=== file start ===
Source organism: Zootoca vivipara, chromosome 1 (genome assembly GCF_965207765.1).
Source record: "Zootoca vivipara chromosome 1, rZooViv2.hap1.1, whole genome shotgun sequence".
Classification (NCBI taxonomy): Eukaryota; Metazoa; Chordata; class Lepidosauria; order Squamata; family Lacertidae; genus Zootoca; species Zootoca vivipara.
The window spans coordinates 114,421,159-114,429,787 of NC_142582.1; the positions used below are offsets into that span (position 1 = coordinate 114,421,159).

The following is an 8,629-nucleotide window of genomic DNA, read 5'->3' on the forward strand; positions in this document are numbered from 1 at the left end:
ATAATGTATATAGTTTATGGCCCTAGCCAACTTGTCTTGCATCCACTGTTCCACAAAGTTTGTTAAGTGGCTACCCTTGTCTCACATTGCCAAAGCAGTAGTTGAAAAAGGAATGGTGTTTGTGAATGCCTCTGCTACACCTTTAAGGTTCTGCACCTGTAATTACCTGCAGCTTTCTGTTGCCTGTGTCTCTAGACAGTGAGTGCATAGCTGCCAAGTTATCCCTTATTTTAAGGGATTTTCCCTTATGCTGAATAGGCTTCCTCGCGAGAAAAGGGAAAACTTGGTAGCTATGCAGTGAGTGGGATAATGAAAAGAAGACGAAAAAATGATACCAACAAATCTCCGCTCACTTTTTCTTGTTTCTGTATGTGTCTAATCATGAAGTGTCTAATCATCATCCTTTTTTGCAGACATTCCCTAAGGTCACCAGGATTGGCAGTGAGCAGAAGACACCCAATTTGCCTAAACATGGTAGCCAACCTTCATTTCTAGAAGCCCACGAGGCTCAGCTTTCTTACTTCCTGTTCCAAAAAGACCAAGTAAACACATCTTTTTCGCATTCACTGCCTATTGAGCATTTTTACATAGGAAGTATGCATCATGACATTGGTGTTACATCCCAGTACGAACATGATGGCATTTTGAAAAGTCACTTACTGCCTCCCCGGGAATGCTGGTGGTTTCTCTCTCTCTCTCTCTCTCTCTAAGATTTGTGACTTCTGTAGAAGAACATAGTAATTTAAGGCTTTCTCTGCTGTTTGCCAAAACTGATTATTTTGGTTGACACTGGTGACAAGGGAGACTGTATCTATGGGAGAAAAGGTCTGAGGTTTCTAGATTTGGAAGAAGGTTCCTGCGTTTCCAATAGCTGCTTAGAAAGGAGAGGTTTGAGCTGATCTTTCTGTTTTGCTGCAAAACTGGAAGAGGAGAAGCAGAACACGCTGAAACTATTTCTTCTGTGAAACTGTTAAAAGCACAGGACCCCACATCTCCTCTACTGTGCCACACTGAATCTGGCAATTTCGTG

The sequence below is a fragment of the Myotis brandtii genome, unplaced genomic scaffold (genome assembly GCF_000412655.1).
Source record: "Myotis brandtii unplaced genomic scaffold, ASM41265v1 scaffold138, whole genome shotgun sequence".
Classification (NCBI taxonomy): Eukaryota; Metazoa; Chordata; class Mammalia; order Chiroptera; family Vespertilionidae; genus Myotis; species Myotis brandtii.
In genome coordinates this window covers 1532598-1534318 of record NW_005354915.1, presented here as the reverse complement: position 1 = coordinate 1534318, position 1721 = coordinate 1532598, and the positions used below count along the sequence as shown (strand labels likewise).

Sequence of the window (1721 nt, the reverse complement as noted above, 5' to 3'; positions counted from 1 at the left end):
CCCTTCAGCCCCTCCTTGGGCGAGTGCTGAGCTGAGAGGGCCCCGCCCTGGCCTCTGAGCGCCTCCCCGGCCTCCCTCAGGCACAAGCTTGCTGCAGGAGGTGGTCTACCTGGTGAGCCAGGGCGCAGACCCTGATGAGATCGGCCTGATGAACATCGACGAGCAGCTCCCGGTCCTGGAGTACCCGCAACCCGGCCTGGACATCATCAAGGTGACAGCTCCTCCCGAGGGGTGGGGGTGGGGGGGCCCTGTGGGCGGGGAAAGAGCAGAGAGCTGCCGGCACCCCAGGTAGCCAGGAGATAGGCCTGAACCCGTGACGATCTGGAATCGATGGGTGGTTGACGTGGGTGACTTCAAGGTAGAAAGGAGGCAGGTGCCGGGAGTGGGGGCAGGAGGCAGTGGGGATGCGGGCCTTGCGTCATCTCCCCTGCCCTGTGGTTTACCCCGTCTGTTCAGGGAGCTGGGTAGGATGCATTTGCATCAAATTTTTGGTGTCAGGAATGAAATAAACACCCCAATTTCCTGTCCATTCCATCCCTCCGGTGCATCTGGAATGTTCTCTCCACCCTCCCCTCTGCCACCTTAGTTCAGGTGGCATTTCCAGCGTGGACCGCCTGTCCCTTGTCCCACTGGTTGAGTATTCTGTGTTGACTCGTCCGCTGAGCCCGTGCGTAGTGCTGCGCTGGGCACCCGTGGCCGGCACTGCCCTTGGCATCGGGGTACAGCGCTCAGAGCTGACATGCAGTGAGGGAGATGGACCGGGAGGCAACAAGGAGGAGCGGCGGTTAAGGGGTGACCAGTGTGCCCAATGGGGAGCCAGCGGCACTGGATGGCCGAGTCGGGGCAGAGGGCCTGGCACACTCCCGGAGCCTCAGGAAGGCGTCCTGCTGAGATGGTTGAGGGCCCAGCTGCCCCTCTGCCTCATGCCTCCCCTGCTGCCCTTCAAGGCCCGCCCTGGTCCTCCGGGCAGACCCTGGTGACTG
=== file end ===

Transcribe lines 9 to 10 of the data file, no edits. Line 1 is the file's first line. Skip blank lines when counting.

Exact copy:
Classification (NCBI taxonomy): Eukaryota; Metazoa; Chordata; class Mammalia; order Chiroptera; family Vespertilionidae; genus Myotis; species Myotis brandtii.
In genome coordinates this window covers 1532598-1534318 of record NW_005354915.1, presented here as the reverse complement: position 1 = coordinate 1534318, position 1721 = coordinate 1532598, and the positions used below count along the sequence as shown (strand labels likewise).